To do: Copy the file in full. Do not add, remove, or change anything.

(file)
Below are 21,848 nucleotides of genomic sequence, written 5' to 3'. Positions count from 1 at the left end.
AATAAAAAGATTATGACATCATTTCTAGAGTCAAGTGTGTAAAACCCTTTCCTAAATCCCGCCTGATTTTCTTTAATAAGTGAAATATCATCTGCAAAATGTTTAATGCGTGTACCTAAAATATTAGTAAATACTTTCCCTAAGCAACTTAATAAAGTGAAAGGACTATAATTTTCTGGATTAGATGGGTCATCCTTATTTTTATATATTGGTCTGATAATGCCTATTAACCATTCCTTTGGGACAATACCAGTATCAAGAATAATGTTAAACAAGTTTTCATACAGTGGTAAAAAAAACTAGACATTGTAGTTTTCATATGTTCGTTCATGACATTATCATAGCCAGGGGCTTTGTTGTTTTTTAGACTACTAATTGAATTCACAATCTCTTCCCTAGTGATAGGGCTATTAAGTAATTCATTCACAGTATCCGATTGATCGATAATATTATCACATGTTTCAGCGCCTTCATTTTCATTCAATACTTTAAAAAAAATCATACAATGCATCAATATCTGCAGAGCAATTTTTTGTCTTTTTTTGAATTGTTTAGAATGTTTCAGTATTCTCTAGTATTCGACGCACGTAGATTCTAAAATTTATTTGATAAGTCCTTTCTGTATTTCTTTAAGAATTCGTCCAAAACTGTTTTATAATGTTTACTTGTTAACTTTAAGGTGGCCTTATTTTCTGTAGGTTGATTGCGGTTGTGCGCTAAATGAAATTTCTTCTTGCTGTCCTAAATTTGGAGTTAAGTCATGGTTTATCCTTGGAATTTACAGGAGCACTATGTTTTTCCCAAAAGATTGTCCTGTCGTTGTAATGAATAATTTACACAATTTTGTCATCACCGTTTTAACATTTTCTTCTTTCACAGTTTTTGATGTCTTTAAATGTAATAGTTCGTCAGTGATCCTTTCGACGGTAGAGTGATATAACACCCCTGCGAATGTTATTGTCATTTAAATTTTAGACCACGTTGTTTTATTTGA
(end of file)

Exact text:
Below are 21,848 nucleotides of genomic sequence, written 5' to 3'. Positions count from 1 at the left end.
AATAAAAAGATTATGACATCATTTCTAGAGTCAAGTGTGTAAAACCCTTTCCTAAATCCCGCCTGATTTTCTTTAATAAGTGAAATATCATCTGCAAAATGTTTAATGCGTGTACCTAAAATATTAGTAAATACTTTCCCTAAGCAACTTAATAAAGTGAAAGGACTATAATTTTCTGGATTAGATGGGTCATCCTTATTTTTATATATTGGTCTGATAATGCCTATTAACCATTCCTTTGGGACAATACCAGTATCAAGAATAATGTTAAACAAGTTTTCATACAGTGGTAAAAAAAACTAGACATTGTAGTTTTCATATGTTCGTTCATGACATTATCATAGCCAGGGGCTTTGTTGTTTTTTAGACTACTAATTGAATTCACAATCTCTTCCCTAGTGATAGGGCTATTAAGTAATTCATTCACAGTATCCGATTGATCGATAATATTATCACATGTTTCAGCGCCTTCATTTTCATTCAATACTTTAAAAAAAATCATACAATGCATCAATATCTGCAGAGCAATTTTTTGTCTTTTTTTGAATTGTTTAGAATGTTTCAGTATTCTCTAGTATTCGACGCACGTAGATTCTAAAATTTATTTGATAAGTCCTTTCTGTATTTCTTTAAGAATTCGTCCAAAACTGTTTTATAATGTTTACTTGTTAACTTTAAGGTGGCCTTATTTTCTGTAGGTTGATTGCGGTTGTGCGCTAAATGAAATTTCTTCTTGCTGTCCTAAATTTGGAGTTAAGTCATGGTTTATCCTTGGAATTTACAGGAGCACTATGTTTTTCCCAAAAGATTGTCCTGTCGTTGTAATGAATAATTTACACAATTTTGTCATCACCGTTTTAACATTTTCTTCTTTCACAGTTTTTGATGTCTTTAAATGTAATAGTTCGTCAGTGATCCTTTCGACGGTAGAGTGATATAACACCCCTGCGAATGTTATTGTCATTTAAATTTTAGACCACGTTGTTTTATTTGA